His failure to recognise this means that his book contributes nothing at all to the understanding of imperialism, either in the past or today. How does Ferguson view that part of the imperialist system controlled by Britain-the part appropriately coloured red on the map?
There is so much wrong with his account that one is really spoiled for choice. Far from the British state helping along a benevolent economic process, it was in fact responsible for aggression after aggression, using its growing technological superiority to massacre its poorly armed opponents in country after country.
An attack on Iraq today, for example, will not be the first British invasion of that country or even the second, but the fourth in the last 80-odd years. Iraq was first conquered by Britain and a popular revolt suppressed in 1920. It was forcibly reoccupied in 1941 and serious consideration was given to invading in 1958.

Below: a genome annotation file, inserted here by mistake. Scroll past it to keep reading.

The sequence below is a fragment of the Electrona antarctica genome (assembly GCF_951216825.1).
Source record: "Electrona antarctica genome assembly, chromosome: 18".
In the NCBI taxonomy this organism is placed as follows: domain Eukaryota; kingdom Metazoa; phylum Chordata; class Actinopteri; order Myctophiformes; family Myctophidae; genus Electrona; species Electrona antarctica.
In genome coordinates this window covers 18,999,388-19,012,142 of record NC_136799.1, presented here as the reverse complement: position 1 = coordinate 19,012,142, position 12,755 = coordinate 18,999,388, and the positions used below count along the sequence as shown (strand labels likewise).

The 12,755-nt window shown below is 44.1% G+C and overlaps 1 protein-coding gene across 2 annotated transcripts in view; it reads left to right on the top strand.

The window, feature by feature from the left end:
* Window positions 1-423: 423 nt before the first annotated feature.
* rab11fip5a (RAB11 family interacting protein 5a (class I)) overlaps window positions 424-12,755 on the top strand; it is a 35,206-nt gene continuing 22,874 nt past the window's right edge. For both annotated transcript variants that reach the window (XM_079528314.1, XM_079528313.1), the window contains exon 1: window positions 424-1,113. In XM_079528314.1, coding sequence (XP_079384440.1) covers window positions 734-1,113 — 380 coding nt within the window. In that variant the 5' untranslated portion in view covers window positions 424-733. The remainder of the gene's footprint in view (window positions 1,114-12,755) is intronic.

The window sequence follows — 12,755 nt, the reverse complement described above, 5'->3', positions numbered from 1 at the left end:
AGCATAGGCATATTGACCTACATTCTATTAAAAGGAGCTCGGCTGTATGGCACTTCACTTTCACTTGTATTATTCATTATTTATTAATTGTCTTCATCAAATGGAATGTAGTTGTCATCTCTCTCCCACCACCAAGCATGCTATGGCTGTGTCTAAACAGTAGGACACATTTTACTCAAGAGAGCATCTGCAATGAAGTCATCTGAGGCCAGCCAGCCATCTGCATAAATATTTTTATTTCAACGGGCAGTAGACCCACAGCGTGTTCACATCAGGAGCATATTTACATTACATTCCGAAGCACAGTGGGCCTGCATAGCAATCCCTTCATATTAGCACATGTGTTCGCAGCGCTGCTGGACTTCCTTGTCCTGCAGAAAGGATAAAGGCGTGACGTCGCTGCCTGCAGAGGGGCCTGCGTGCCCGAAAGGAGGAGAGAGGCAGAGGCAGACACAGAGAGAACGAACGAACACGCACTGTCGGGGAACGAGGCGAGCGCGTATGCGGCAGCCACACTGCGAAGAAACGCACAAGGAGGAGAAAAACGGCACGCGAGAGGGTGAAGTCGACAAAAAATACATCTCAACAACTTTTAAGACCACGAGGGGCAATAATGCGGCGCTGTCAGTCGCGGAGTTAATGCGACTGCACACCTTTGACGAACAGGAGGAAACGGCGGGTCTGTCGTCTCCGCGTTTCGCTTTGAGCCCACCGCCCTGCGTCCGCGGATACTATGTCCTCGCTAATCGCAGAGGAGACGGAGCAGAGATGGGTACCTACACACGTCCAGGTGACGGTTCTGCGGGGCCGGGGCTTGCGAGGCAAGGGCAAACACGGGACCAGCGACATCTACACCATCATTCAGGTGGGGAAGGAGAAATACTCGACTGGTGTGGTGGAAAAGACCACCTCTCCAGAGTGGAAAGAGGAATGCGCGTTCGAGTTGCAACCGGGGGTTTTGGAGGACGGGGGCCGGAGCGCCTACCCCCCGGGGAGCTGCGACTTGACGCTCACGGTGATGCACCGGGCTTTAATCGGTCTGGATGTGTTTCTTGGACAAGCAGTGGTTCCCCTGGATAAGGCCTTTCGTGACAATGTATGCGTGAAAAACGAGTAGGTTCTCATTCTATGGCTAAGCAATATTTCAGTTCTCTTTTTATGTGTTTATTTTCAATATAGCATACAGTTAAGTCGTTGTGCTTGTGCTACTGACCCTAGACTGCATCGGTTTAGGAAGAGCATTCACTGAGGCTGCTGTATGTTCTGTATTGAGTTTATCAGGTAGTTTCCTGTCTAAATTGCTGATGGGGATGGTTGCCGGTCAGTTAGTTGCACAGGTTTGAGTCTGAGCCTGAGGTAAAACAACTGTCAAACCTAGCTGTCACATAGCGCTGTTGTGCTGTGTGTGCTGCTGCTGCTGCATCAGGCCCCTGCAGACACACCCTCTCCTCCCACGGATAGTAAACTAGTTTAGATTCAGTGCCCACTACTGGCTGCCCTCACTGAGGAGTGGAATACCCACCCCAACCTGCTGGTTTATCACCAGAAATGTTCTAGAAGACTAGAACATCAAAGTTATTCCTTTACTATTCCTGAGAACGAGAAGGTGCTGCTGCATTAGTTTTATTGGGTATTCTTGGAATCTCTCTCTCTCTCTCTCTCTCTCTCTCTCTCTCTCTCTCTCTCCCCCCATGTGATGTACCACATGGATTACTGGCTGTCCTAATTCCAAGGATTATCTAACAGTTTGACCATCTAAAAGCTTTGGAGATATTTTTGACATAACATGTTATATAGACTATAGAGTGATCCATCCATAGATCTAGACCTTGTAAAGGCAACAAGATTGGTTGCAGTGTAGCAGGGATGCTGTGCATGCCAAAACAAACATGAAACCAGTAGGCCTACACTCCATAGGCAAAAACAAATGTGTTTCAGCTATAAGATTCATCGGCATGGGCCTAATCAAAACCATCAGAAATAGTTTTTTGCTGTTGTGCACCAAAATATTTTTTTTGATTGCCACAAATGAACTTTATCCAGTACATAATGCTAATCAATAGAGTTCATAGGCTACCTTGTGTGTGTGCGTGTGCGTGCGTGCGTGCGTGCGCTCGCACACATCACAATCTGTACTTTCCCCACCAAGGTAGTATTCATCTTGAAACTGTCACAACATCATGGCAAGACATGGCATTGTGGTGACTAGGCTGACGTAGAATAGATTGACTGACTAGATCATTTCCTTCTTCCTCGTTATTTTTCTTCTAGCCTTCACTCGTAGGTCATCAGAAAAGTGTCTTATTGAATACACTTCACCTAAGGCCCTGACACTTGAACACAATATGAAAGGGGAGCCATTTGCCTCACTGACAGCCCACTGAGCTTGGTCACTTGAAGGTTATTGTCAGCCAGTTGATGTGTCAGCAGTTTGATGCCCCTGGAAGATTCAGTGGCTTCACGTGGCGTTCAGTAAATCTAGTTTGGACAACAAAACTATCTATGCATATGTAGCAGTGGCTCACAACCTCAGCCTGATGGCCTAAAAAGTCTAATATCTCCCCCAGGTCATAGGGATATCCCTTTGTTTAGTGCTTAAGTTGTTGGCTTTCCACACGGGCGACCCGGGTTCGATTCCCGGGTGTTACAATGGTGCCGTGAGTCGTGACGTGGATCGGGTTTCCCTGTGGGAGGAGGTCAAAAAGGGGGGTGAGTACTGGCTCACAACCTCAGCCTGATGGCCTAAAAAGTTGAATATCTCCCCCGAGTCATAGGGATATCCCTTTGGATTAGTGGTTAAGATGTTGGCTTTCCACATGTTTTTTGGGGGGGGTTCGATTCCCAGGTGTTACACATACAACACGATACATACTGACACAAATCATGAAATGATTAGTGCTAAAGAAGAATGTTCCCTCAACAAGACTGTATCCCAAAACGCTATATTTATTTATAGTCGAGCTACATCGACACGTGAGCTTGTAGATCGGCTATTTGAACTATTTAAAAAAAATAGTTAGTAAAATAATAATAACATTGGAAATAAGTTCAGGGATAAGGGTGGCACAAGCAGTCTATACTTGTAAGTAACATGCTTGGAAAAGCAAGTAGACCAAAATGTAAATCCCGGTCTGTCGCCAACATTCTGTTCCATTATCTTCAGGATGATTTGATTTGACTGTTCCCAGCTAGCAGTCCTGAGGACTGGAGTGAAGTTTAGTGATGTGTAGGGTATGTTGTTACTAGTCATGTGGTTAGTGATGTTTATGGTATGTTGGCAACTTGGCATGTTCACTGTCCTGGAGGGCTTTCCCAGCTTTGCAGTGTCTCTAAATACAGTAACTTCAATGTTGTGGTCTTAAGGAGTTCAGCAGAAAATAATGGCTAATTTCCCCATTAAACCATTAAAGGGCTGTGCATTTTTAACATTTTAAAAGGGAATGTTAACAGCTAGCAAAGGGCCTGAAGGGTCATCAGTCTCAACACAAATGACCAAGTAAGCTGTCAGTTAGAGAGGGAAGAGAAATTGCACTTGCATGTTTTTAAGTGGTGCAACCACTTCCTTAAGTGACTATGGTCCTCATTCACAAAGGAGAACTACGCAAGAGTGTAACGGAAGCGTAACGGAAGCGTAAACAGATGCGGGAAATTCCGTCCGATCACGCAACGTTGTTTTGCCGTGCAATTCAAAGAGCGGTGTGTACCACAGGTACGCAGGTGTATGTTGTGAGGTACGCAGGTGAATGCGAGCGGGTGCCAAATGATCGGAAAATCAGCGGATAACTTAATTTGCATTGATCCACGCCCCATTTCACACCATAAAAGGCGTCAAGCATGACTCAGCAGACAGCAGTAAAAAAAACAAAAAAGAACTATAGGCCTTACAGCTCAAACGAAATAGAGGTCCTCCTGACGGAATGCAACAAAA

The last Gulf War saw Britain play its role as a satellite of US imperialism. Iraq, of course, has yet to make any attack on Britain. Ferguson deals with the Opium Wars with China in less than half a page.
One would never know from his account that Victorian Britain was the greatest drug pusher the world has ever seen. Britain invaded China three times, in 1839-42, 1856-58 and 1860, in order to safeguard this extremely profitable trade. Britain seized Hong Kong in the process. By the time the Chinese were finally brought to accept that they had been incorporated into Britain's informal empire, Beijing had been occupied and the emperor's Summer Palace destroyed.
Ferguson looks at such episodes from the British imperialist point of view. It is useful in this respect to reverse the history and imagine Britain the victim of Chinese imperialism.